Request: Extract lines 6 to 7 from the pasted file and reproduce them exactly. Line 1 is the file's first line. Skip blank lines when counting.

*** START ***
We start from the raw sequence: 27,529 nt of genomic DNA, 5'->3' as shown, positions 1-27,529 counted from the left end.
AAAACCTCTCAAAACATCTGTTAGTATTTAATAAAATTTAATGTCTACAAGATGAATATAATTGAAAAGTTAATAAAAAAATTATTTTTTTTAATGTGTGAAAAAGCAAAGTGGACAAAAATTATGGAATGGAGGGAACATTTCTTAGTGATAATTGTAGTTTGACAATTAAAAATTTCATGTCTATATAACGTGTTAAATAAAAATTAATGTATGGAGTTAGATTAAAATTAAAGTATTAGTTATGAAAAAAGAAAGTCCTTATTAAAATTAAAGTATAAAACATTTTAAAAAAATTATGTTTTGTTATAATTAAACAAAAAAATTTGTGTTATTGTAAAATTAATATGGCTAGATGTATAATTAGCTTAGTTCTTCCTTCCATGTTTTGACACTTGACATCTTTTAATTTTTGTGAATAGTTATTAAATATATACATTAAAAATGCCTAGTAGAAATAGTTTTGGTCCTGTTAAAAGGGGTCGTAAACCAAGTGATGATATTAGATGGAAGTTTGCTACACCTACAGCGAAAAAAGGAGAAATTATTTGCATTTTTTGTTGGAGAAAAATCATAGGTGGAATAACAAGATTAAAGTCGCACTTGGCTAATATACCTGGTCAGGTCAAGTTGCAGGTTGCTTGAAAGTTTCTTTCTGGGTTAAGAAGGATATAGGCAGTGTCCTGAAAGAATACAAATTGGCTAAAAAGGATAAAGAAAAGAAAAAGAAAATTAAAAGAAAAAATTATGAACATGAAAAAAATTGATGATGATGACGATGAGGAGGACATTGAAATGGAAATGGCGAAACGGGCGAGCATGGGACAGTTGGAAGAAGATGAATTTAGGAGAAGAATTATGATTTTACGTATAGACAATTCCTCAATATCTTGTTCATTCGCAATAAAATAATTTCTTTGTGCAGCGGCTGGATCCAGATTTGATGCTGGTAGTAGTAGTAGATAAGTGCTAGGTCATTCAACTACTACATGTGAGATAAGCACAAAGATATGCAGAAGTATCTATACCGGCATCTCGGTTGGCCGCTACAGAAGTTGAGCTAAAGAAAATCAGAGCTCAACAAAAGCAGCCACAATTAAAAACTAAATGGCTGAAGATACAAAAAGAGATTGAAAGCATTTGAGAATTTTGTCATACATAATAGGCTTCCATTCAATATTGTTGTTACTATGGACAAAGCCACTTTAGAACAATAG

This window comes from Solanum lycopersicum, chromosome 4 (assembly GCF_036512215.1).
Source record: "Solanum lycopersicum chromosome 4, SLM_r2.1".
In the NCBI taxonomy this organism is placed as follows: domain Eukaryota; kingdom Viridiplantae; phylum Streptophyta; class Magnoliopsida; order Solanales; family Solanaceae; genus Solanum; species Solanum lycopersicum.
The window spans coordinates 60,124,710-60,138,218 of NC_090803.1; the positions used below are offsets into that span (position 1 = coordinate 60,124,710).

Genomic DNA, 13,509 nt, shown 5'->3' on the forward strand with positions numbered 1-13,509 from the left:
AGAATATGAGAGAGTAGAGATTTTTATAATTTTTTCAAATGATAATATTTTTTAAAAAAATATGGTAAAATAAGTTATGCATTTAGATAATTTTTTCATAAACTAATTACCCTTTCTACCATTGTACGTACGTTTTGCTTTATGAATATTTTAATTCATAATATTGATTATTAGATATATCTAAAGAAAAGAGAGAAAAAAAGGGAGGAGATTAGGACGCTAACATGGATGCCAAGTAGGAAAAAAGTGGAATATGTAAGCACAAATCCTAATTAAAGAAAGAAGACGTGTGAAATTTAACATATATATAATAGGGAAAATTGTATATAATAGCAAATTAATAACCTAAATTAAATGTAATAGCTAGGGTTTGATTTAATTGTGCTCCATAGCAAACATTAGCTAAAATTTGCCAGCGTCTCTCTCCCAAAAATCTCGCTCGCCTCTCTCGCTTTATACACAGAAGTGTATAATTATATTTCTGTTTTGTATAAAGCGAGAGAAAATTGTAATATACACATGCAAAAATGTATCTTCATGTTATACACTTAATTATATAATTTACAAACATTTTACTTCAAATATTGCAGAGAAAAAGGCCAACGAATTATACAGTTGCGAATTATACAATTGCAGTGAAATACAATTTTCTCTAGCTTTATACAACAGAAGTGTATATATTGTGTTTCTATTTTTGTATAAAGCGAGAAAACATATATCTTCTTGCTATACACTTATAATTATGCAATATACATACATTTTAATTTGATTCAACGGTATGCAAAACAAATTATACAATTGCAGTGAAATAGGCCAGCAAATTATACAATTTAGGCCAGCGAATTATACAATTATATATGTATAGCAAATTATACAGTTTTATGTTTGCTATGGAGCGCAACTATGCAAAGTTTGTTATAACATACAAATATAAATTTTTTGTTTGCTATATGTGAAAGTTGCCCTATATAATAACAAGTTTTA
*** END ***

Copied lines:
The window spans coordinates 60,124,710-60,138,218 of NC_090803.1; the positions used below are offsets into that span (position 1 = coordinate 60,124,710).

Genomic DNA, 13,509 nt, shown 5'->3' on the forward strand with positions numbered 1-13,509 from the left: